Friday, May 15, 2009

the mythic whippoorwill

A Feather From the Whippoorwill by Emily Dickinson

A feather from the Whippoorwill
That everlasting -- sings!
Whose galleries -- are Sunrise --
Whose Opera -- the Springs --
Whose Emerald Nest the Ages spin
Of mellow -- murmuring thread --
Whose Beryl Egg, what
Schoolboys hunt
In "Recess" -- Overhead!

Every evening after sundown the Whippoorwill calls. Although that familiar cry is a sign that Spring has been firmly established, I've never actually seen one of these birds. Have you? The poem above is in error. Schoolboys couldn't have searched for the Whippoorwill eggs overhead (assuming they searched in a tree for a nest). Whippoorwills don't build nests, they simply lay their eggs on the ground.

I found this picture in the Reader's Digest's Wildlife of North America. Notice that it is not a photo. You have to find one in order to take its picture.

The other night it sounded like the bird was on my front porch. I grabbed the flashlight and went in search of the elusive creature. I panned the light across the porch but saw not a feather. Then I heard it in the yard. The flashlight revealed nothing. Each time I pointed the light in one area I heard the bird in another. Do these birds actually exist?

1 comment:

Anonymous said...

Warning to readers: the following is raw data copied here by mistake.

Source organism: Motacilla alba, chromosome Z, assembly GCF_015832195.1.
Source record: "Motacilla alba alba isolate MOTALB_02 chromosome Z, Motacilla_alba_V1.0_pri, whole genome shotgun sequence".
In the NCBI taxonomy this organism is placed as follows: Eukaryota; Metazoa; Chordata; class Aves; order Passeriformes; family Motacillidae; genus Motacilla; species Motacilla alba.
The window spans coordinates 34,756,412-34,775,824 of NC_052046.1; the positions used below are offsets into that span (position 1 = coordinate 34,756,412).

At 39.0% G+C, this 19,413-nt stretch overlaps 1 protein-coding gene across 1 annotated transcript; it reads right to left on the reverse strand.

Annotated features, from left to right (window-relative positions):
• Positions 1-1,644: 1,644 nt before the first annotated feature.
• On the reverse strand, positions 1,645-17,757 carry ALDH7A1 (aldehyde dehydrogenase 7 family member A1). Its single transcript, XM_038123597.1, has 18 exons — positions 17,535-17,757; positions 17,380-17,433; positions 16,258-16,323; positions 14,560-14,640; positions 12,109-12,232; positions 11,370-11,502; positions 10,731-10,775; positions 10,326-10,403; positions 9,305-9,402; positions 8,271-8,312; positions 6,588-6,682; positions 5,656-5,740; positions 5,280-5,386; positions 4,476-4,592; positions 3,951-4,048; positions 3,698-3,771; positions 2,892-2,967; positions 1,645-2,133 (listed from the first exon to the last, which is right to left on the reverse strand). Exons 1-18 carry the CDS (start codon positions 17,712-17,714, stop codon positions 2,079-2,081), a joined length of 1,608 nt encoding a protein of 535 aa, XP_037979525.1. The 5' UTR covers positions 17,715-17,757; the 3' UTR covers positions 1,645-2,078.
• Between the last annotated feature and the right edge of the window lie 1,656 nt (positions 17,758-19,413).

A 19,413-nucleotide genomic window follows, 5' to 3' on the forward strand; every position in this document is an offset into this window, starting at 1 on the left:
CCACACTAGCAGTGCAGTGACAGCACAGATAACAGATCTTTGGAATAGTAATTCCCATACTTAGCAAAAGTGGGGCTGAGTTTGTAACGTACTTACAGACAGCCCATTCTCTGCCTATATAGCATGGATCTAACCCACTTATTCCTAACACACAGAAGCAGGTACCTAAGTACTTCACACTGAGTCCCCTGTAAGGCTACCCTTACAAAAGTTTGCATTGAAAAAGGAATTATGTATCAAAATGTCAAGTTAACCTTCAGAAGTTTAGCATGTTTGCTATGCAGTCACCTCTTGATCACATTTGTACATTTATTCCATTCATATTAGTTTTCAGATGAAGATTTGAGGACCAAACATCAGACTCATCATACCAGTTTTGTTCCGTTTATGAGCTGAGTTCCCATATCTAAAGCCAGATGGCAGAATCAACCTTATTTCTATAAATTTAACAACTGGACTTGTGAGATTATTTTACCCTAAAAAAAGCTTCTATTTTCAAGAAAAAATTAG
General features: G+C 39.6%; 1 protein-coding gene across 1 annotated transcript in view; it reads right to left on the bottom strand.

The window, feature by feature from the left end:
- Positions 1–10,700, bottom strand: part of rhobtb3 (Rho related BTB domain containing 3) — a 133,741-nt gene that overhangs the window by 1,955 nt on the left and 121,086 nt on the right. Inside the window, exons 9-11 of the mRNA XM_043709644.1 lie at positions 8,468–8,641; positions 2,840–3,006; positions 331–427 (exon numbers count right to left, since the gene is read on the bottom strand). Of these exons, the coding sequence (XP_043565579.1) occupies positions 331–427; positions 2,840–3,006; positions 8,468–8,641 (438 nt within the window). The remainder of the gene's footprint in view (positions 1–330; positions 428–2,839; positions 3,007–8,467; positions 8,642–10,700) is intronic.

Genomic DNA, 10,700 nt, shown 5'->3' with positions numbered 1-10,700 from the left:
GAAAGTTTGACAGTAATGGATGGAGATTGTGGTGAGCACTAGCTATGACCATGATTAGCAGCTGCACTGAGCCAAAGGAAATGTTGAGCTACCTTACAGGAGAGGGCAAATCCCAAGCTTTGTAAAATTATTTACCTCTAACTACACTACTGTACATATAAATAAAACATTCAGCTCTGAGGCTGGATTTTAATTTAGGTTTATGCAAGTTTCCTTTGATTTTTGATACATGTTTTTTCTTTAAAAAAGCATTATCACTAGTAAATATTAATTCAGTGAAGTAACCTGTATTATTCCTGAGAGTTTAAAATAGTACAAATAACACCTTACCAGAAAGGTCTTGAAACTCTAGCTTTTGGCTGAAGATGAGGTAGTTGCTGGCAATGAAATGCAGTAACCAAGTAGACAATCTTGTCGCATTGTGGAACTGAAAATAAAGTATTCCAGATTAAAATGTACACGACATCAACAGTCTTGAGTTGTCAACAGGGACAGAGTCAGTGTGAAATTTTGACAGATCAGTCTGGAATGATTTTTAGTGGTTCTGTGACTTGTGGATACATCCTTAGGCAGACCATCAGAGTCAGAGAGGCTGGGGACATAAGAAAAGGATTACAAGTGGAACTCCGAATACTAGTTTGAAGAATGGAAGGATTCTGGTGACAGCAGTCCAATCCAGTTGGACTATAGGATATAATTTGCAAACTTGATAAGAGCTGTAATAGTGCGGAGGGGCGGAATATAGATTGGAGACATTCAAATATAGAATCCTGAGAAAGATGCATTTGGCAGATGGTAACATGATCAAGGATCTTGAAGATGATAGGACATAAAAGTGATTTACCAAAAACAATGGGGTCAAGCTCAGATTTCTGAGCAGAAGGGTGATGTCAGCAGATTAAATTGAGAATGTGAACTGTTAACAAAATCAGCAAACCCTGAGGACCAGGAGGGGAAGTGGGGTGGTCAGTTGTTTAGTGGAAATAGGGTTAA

The week following your post, my 79 year-old father passed away. As a child we enjoyed the evening calls of the whipoorwill at our cabin in Wisconsin, but hadn't ever seen the bird. For many years now we hadn't heard the calls at all, and believed the birds to have been forced out by habitat destruction. However, last July, my sister claimed to have heard the bird again and we all (in our grief at Dad's passing) were glad to know at least one had returned. Last night, my brother and I along with our spouses heard the strong calls of two possibly four whipoorwills. Today, Sunday is the second day after a full moon, so I googled the bird to learn more. No doubt you've learned they are nocturnal and their mating cycles a driven by the cycles of the moon with eggs hatching about 10 days before the full moon so they can feed their young more easily. We are convinced our Dad (like the Eastern legend) had his soul taken in by a whipoorwill and he is responsible for the mating pairs that have returned to the woods of our family's vacation cabin. To answer your question, they certainly exist!